Prof. Grace : This is not just about carbon farming; it is about productivity, and that is where engagement is critical. If we do not do it using best management practices, which farmers are already employing, it is not going to work. When this whole research program was put together originally, first through the original AGO and then through DAFF, productivity was a key element. We worked directly with the R&D and the state governments in doing that, because we know that is the only way. When I talk to a grower, I do not talk about greenhouse gas emissions; they are indicators of inefficiency. I talk to them about productivity and being efficient farmers. That is where the engagement is and that is where the carbon farming initiative has got those hallmarks embedded in it. But there is still a long way to go.
Dr WASHER: Could I ask: you said there is $46 million and you got equal funding on top of that, which is terrific. But this research money terminates early next year.
Prof. Barlow : That is correct.
Dr WASHER: So what is the indication on the future? Obviously this is a fairly unique initiative, as we heard earlier. What is happening in terms of negotiations to continue the research that is going to be necessary to make this all viable in the long term?
Prof. Barlow : We do not know yet. You might be aware that in the original CPRS legislation there was a sum of $50 million actually attached to that legislation. Of course, it went down when the legislation went down. There was another sum of $40 million in Caring for our Country for sequestration-type activities, and that, of course, went down as well. So I guess one of our key messages today is that we need to rejuvenate that somewhere. One possibility would be for it to be connected directly through the Carbon Farming Initiative into any price on carbon. What I see now is a great many industry bodies and socially disadvantaged bodies quite reasonably coming through and asking for compensation, but everyone is forgetting that the Garnaut report was really revenue neutral. There is some to combat social disadvantage, some to combat export exposed carbon intensive industries and some to support innovating in our economy. We must not forget that third part—that is the key point.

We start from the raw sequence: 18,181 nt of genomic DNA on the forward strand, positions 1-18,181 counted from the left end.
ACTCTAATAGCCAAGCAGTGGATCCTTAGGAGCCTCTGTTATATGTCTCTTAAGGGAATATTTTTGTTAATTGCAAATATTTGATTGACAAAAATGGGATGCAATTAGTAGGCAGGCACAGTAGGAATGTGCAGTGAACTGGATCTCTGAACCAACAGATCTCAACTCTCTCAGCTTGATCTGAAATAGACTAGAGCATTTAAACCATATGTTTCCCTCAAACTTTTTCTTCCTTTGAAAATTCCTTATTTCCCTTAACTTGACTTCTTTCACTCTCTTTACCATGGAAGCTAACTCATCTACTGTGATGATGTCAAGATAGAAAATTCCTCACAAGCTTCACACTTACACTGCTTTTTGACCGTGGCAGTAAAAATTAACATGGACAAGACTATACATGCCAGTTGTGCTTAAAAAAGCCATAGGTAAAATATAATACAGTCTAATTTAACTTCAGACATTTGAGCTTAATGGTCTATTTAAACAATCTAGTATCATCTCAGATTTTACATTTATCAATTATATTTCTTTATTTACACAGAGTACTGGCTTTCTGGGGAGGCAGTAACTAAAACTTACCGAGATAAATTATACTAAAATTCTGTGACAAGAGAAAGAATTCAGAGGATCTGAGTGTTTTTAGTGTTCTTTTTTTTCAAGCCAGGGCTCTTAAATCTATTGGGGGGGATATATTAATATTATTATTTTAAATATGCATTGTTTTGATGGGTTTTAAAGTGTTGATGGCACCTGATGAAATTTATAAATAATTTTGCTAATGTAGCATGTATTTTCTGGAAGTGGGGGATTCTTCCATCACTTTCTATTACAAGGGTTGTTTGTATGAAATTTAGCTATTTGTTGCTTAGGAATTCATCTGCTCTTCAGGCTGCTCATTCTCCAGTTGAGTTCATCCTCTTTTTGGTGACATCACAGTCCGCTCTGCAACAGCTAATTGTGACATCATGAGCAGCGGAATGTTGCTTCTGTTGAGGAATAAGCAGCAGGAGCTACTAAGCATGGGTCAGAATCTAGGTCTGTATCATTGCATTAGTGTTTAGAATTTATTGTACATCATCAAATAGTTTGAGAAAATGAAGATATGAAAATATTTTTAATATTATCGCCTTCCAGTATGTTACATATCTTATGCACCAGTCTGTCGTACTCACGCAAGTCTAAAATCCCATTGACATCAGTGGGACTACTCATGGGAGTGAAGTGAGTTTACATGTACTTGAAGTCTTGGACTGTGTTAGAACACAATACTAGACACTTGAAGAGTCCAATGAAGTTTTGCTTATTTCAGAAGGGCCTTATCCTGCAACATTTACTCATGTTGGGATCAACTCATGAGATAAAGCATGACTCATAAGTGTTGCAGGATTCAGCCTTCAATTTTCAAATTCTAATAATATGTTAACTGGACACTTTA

Ms HALL: That is where you see that this fits in, that third part?
Prof. Barlow : Yes. How do we restructure our economy into a low carbon economy? That is what a carbon tax is about. We have to do it for the land based industries as well as for the industrial industries and our domestic.
Ms HALL: And to do that effectively we need to continue funding research?
Prof. Barlow : Yes, but research that, as Peter said, is intimately linked to improving the productivity fund. There are win-win situations out there—winning both for the farmers and for the environment in terms of productivity—and we would like to see that there is research there that captures those benefits.
Ms HALL: As this is a voluntary scheme, there needs to be the win-win aspect of it, because if it is not going to lead to an increase in productivity and more efficient farming there will not be any incentive for participation in it. What level of interest are you hearing expressed in participation in the scheme?
Prof. Barlow : I think it is changing. I think that in the initial draft legislation, which had that rather difficult financial additionality clause, most agricultural industries and farmers were finding it very difficult to see how they would play, because they have an asset on which they need to earn some income on, and the initial financial additionality clause said, 'If you are doing this for profit you can't claim it under this as well.' That has now been modified in the draft legislation, which I think will help. The second part of it is that you need to qualify and you need to be able to count what you have at a low transaction cost that allows it to happen, because if the costs of quantifying how much you store in trees, how much you reduce in terms of methane emissions and how much in soils or through nitrous oxide do not come down it will be difficult for farmers to really engage. The risk I see in this is not only in terms of mitigation but also in terms of the fact that farmers do not necessarily see it as we in research see it. For us there is climate change adaptation and there is climate change mitigation, but they just see it as climate change. So, if they turn their back on something that is around climate change, they will also not engage in the inherent things that they have to do to adapt in situ to inevitable climate change. We face something over the next 20 or 30 years—that is, that it is going to get hot and dry for most of Australia, though not for all of it—so they need to be engage, and this potentially either helps them to be engaged because they see win-win or, maybe, repulses them.
Ms BURKE: On top of that, as you were saying earlier about productivity, if you leave aside climate change, aren't there arguments anyway about salinity, erosion—their own farming practices that they have realise are actually doing their productivity damage—so that there are other ways of getting them to do programs that will be of benefit to their farming outcomes anyway? That is some of the stuff that you were saying.